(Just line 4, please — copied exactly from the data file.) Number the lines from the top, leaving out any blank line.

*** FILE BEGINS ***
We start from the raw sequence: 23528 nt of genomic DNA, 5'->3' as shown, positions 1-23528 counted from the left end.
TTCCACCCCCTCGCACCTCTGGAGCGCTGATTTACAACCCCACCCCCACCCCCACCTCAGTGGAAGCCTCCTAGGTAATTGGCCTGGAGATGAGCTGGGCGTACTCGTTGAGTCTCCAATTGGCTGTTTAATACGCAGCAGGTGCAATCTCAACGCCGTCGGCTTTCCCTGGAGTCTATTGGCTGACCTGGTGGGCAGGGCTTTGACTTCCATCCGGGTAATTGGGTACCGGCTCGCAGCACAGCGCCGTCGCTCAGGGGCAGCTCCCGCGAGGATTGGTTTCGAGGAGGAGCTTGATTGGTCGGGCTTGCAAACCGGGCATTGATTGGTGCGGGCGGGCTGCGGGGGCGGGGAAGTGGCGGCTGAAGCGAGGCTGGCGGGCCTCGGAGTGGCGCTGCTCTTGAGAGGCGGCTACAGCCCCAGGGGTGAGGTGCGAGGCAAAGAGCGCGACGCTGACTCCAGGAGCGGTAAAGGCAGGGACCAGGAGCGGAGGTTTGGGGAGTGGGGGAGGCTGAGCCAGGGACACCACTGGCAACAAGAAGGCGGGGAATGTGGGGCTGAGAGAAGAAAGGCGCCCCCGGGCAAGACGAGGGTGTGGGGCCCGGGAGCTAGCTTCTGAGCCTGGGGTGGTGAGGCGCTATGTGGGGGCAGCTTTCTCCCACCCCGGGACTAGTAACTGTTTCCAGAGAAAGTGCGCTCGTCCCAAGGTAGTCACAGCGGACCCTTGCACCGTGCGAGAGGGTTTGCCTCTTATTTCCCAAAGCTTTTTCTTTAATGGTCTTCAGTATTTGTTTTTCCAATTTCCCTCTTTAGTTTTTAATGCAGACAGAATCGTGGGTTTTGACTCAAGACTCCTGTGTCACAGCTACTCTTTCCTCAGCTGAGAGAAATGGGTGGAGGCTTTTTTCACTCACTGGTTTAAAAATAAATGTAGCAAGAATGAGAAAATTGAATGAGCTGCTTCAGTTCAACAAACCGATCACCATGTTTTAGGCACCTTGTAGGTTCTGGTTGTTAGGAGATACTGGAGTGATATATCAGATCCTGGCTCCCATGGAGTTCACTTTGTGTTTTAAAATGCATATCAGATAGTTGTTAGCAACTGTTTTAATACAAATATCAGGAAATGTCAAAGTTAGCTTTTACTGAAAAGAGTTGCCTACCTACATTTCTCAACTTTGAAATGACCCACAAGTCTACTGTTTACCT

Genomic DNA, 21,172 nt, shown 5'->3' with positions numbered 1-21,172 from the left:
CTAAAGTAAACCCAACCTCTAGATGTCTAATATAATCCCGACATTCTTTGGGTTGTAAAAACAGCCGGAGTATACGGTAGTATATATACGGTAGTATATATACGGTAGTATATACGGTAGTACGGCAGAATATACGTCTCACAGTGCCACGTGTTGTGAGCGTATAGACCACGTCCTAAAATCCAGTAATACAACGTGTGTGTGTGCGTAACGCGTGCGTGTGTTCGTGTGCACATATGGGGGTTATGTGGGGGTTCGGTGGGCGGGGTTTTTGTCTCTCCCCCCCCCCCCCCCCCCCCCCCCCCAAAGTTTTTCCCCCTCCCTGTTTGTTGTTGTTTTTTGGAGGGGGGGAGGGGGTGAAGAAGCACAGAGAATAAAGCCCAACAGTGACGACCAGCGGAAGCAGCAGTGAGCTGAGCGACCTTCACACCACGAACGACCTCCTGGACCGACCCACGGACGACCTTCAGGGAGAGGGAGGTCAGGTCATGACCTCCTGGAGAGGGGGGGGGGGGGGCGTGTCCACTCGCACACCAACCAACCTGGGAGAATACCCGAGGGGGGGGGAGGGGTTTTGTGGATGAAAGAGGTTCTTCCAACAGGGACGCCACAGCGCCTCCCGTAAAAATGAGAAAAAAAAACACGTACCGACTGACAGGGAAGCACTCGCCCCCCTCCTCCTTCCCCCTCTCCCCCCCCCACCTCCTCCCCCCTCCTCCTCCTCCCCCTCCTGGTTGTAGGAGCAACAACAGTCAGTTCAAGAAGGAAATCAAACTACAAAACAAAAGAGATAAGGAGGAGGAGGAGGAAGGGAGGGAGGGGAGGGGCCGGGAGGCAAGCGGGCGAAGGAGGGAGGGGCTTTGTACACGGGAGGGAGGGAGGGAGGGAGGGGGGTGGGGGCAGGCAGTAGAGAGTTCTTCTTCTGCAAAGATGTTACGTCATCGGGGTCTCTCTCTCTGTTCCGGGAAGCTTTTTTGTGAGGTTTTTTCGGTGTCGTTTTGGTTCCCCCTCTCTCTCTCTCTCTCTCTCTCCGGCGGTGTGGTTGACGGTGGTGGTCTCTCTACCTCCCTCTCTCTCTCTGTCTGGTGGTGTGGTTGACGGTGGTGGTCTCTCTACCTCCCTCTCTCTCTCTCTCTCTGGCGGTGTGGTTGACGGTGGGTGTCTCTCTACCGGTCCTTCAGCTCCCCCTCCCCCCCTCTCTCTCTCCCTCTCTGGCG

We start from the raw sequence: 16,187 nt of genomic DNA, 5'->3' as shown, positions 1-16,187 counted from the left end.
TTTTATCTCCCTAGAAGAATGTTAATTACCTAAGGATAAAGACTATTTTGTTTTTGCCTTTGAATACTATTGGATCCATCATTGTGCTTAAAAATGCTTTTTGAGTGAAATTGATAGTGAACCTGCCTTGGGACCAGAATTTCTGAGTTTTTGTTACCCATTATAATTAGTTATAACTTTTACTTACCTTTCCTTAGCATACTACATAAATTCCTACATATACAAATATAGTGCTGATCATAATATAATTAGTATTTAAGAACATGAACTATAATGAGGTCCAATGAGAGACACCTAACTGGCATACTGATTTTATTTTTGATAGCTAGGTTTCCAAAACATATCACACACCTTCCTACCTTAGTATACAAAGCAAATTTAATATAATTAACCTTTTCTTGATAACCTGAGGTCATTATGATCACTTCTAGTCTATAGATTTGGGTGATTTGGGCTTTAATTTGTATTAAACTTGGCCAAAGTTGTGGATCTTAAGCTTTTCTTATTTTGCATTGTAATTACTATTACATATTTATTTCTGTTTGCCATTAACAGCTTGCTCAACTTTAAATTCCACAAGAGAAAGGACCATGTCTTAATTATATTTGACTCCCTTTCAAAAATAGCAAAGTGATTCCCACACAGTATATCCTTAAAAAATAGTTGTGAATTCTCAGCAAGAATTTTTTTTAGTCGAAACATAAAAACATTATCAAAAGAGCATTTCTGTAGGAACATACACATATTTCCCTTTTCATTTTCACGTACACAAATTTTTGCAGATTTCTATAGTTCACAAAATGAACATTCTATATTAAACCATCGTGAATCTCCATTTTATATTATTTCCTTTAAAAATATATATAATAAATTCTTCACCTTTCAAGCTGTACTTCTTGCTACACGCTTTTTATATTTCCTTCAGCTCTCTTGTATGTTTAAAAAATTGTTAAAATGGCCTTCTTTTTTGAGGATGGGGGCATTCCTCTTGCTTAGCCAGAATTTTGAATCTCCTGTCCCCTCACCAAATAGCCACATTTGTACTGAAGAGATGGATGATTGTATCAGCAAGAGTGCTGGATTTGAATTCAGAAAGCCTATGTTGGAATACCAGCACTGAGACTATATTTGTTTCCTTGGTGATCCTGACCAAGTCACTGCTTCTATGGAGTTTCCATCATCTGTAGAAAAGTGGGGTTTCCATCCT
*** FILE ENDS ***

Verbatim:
CTAAAGTAAACCCAACCTCTAGATGTCTAATATAATCCCGACATTCTTTGGGTTGTAAAAACAGCCGGAGTATACGGTAGTATATATACGGTAGTATATATACGGTAGTATATACGGTAGTACGGCAGAATATACGTCTCACAGTGCCACGTGTTGTGAGCGTATAGACCACGTCCTAAAATCCAGTAATACAACGTGTGTGTGTGCGTAACGCGTGCGTGTGTTCGTGTGCACATATGGGGGTTATGTGGGGGTTCGGTGGGCGGGGTTTTTGTCTCTCCCCCCCCCCCCCCCCCCCCCCCCCCAAAGTTTTTCCCCCTCCCTGTTTGTTGTTGTTTTTTGGAGGGGGGGAGGGGGTGAAGAAGCACAGAGAATAAAGCCCAACAGTGACGACCAGCGGAAGCAGCAGTGAGCTGAGCGACCTTCACACCACGAACGACCTCCTGGACCGACCCACGGACGACCTTCAGGGAGAGGGAGGTCAGGTCATGACCTCCTGGAGAGGGGGGGGGGGGGGCGTGTCCACTCGCACACCAACCAACCTGGGAGAATACCCGAGGGGGGGGGAGGGGTTTTGTGGATGAAAGAGGTTCTTCCAACAGGGACGCCACAGCGCCTCCCGTAAAAATGAGAAAAAAAAACACGTACCGACTGACAGGGAAGCACTCGCCCCCCTCCTCCTTCCCCCTCTCCCCCCCCCACCTCCTCCCCCCTCCTCCTCCTCCCCCTCCTGGTTGTAGGAGCAACAACAGTCAGTTCAAGAAGGAAATCAAACTACAAAACAAAAGAGATAAGGAGGAGGAGGAGGAAGGGAGGGAGGGGAGGGGCCGGGAGGCAAGCGGGCGAAGGAGGGAGGGGCTTTGTACACGGGAGGGAGGGAGGGAGGGAGGGGGGTGGGGGCAGGCAGTAGAGAGTTCTTCTTCTGCAAAGATGTTACGTCATCGGGGTCTCTCTCTCTGTTCCGGGAAGCTTTTTTGTGAGGTTTTTTCGGTGTCGTTTTGGTTCCCCCTCTCTCTCTCTCTCTCTCTCTCCGGCGGTGTGGTTGACGGTGGTGGTCTCTCTACCTCCCTCTCTCTCTCTGTCTGGTGGTGTGGTTGACGGTGGTGGTCTCTCTACCTCCCTCTCTCTCTCTCTCTCTGGCGGTGTGGTTGACGGTGGGTGTCTCTCTACCGGTCCTTCAGCTCCCCCTCCCCCCCTCTCTCTCTCCCTCTCTGGCG